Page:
Machinery maintenance is work done to keep mechanical assets in their best running condition with lower downtime.
Maintenance can be done before a failure happens or after its occurrence. It may include routine checks, scheduled service, and emergency and scheduled repairs. The work also replaces or realigns machinery parts that are worn, misaligned, or damaged.
It is crucial for any facility that makes use of mechanical assets to perform maintenance. It aids organizations to meet their production schedule while minimizing expensive downtimes and lowering the danger of workplace injuries and accidents.
Different Types of Machinery Maintenance
Below are some of the most common types of machinery maintenance. Each comes with its own pros and cons. They could be mixed and matched to develop a stable upkeep program.
Routine maintenance involves basic maintenance responsibilities like checking, testing, lubricating, and changing worn or damaged machine parts on a planned or ongoing basis.
It refers to maintenances done when machinery has already reached a disaster. It is unplanned, unexpected, and often leads to rushed and emergency repairs; it is usually called “fighting fires.”
Run to Fail Maintenance
This type of maintenance is very comparable to reactive maintenance. It includes letting a piece of machine run until such breaks down. But, run to fail is a cautious choice, while reactive maintenance is otherwise. A plan is to make sure that parts, as well as labor, are accessible to get the asset up and running or be replaced immediately.
It is a type of work that gets the assets back to their proper working order. However, it is most generally related to smaller and non-invasive responsibilities that fix a problem before failure. For instance, realigning a specific part during an inspection.
Preventive maintenance is any regularly arranged machine upkeep to identify glitches and repair them before a failure. It can be divided into two major types: Time-based preventive upkeep and usage-based preventive maintenance.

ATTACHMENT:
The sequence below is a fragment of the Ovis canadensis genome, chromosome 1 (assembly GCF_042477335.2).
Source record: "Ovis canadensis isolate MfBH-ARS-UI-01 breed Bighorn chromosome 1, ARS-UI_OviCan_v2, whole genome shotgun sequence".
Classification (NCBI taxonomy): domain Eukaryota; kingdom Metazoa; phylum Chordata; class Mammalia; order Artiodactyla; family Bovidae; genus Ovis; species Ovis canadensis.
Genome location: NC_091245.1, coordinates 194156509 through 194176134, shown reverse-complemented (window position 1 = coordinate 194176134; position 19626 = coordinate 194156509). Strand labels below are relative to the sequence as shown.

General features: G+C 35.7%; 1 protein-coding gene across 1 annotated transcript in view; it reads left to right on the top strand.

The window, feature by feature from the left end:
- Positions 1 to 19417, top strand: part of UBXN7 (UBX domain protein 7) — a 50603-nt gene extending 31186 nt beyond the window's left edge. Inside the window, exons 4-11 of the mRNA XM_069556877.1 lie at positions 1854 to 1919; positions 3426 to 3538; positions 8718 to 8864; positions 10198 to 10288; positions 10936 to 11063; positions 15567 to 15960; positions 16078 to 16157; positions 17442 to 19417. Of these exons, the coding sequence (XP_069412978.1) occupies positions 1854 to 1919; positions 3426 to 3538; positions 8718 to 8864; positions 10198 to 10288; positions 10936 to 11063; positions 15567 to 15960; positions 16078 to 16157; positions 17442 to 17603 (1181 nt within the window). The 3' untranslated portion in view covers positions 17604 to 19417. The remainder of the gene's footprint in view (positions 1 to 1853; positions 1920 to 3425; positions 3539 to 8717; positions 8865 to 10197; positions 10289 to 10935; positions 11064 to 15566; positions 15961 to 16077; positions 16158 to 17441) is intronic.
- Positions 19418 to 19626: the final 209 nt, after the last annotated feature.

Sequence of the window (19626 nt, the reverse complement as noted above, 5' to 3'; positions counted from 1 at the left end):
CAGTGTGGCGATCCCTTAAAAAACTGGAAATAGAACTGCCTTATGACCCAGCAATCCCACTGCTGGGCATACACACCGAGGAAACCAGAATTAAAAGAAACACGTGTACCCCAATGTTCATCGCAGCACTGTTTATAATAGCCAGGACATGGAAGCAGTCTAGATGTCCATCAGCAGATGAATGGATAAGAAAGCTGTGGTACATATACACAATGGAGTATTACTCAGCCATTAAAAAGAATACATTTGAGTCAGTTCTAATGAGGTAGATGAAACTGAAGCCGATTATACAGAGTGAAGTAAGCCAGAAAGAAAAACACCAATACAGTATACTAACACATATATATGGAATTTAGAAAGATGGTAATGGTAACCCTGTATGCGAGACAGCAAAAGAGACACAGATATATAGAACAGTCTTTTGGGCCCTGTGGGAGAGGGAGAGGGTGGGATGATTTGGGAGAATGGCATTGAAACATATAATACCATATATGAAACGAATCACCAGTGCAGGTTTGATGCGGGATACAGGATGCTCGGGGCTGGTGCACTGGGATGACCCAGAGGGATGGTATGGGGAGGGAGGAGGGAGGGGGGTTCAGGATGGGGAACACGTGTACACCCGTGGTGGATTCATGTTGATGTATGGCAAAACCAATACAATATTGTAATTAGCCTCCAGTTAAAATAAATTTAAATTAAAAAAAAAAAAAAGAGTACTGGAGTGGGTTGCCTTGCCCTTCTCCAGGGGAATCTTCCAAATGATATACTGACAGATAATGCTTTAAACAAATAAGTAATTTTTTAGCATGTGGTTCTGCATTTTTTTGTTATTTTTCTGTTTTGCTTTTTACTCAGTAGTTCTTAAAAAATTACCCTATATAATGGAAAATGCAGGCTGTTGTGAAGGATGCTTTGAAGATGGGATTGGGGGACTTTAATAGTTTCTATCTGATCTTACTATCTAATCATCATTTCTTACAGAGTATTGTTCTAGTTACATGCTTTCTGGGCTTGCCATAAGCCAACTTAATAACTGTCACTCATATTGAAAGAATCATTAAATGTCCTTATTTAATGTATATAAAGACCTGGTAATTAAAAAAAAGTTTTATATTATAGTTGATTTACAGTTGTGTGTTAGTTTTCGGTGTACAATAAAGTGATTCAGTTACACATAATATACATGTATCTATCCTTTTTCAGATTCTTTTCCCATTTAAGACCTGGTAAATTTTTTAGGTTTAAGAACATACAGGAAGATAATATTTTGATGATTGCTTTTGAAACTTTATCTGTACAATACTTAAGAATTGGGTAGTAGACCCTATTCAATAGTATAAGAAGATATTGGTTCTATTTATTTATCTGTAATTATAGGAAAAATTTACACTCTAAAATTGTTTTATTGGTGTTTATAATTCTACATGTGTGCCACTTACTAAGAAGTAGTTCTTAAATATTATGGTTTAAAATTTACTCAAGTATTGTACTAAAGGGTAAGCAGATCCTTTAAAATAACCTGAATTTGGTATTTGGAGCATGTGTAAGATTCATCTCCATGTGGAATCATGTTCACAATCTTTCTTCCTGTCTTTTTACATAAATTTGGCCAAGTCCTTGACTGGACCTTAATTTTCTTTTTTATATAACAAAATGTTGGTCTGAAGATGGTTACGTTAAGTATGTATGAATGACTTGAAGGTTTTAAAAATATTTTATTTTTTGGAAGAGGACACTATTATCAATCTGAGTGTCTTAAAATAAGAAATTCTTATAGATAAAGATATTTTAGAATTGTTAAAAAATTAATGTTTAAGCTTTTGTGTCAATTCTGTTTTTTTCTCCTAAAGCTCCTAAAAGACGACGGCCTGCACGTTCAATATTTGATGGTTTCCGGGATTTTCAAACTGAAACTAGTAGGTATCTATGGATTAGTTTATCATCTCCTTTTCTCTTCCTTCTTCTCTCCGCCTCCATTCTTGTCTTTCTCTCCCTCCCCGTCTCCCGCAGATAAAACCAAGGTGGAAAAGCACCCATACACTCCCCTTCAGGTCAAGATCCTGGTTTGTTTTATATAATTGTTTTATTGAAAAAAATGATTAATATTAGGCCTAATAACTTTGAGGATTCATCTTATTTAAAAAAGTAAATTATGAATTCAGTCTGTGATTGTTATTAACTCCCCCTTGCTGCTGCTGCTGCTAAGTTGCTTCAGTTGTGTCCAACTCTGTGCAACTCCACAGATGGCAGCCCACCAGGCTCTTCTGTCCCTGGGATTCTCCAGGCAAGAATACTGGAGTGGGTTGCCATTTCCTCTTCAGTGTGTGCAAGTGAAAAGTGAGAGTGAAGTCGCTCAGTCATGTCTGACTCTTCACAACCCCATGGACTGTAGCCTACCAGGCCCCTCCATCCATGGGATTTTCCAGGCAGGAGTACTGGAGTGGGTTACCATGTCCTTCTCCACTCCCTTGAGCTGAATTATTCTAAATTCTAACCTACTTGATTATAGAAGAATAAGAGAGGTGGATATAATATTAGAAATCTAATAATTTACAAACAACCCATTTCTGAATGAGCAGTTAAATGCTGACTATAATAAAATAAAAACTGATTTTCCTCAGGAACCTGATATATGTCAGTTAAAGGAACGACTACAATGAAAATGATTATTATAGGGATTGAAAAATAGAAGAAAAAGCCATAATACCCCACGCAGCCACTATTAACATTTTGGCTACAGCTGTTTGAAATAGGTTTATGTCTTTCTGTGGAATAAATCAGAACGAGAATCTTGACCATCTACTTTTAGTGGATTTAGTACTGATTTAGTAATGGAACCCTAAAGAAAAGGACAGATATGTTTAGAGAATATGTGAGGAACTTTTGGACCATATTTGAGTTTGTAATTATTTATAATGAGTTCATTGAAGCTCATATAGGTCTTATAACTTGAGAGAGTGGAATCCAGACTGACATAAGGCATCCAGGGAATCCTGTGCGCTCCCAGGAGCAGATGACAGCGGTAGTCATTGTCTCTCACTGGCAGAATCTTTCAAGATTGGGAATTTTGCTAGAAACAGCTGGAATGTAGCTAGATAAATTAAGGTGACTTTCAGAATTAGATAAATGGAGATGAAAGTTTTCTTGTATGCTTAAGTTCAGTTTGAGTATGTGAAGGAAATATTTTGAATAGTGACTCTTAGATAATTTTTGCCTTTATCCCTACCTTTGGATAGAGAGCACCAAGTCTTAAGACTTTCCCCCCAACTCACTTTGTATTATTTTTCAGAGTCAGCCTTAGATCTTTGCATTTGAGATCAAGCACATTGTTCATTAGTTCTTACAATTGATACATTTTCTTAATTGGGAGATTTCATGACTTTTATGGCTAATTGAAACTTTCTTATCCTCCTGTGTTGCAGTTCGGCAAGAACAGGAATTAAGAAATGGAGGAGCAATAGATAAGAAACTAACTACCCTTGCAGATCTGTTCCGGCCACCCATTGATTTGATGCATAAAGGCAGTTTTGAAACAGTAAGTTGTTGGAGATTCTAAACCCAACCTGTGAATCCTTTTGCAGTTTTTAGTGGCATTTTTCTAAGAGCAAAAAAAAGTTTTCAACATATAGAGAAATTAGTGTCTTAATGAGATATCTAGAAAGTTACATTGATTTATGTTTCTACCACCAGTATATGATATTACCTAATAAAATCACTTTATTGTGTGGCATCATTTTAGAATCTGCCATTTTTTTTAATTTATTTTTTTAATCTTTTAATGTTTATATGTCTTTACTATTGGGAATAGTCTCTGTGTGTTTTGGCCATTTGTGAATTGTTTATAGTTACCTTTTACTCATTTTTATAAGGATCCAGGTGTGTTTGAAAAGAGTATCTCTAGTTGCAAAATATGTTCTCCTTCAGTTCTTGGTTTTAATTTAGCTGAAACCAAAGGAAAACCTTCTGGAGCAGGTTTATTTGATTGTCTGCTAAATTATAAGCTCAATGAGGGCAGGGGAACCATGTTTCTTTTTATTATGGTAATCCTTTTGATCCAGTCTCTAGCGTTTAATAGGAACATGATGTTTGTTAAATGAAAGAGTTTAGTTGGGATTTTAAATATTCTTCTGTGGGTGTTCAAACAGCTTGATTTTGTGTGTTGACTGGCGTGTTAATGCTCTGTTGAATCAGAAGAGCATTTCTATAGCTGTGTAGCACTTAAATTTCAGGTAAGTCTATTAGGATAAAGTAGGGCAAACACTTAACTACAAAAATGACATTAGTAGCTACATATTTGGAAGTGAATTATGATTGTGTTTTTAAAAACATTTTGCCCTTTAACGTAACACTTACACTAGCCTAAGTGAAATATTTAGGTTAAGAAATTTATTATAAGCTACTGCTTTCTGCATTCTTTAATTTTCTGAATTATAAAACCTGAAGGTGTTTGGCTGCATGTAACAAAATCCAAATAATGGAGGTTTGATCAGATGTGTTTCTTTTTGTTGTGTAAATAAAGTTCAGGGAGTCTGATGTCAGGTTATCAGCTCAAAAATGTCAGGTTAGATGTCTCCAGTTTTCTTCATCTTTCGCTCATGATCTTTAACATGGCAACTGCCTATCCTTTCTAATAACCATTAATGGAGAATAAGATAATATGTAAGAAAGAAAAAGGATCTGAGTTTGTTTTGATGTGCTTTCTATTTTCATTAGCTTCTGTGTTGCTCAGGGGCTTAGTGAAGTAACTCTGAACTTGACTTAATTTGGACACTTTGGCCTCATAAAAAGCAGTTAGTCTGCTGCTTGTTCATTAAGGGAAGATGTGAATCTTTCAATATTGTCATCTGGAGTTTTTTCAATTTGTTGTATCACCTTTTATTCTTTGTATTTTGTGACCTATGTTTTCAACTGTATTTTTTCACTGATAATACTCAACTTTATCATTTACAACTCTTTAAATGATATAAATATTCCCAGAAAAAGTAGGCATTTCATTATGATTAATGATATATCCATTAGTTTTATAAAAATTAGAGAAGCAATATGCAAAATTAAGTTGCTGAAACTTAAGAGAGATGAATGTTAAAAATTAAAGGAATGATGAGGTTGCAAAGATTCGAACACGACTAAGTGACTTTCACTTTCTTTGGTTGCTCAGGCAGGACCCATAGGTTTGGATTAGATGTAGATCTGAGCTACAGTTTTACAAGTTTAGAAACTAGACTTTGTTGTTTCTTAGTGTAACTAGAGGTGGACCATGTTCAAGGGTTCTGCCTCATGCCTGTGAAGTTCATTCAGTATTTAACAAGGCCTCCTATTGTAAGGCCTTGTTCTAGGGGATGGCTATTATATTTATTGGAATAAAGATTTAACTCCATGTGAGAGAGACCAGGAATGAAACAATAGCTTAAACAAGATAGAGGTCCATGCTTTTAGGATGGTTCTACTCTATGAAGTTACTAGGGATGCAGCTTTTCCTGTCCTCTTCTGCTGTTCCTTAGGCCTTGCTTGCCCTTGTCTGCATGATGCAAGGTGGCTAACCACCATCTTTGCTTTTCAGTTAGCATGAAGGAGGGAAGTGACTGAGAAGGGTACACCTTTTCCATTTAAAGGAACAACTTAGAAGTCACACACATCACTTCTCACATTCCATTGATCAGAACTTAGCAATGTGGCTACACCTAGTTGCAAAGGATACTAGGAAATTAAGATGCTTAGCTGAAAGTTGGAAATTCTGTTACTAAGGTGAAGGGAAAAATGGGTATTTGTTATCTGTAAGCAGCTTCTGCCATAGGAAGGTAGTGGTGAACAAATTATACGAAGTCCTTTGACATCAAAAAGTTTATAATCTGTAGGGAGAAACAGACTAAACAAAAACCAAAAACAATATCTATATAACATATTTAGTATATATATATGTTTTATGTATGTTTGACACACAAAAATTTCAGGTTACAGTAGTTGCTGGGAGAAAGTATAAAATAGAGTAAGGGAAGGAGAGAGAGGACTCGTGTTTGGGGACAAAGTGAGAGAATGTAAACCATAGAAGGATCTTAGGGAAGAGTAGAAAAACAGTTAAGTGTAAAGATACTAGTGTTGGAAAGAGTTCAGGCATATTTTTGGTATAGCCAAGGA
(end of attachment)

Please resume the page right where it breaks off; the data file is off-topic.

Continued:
Time-based maintenance is responsibilities scheduled at a given time interval, like the last day of each month or every 15 days.
Usage-based maintenance is when the work is arranged based on equipment operation, like after 15 production cycles or 500 miles.
This one is dependent on monitoring actual asset conditions to perform upkeep when there is evidence of reduced function or forthcoming failure. The evidence could be attained through performance data, inspection, or scheduled tests and could be gathered regularly or uninterruptedly through internal sensors.
Predictive maintenance uses tools and sensors to gauge machinery performance. This allows the identification of possible problems so they could be modified before failure happens.
Prescriptive maintenance systematizes the maintenance procedure through artificial intelligence (AI) and machine learning. With this strategy, sensors track machinery performance in real-time and use AI to tell you what upkeep work should be done and when.
It is important to note that it should be appropriately done regardless of the type of maintenance. This will guarantee the work’s efficiency and avoid any unexpected problem.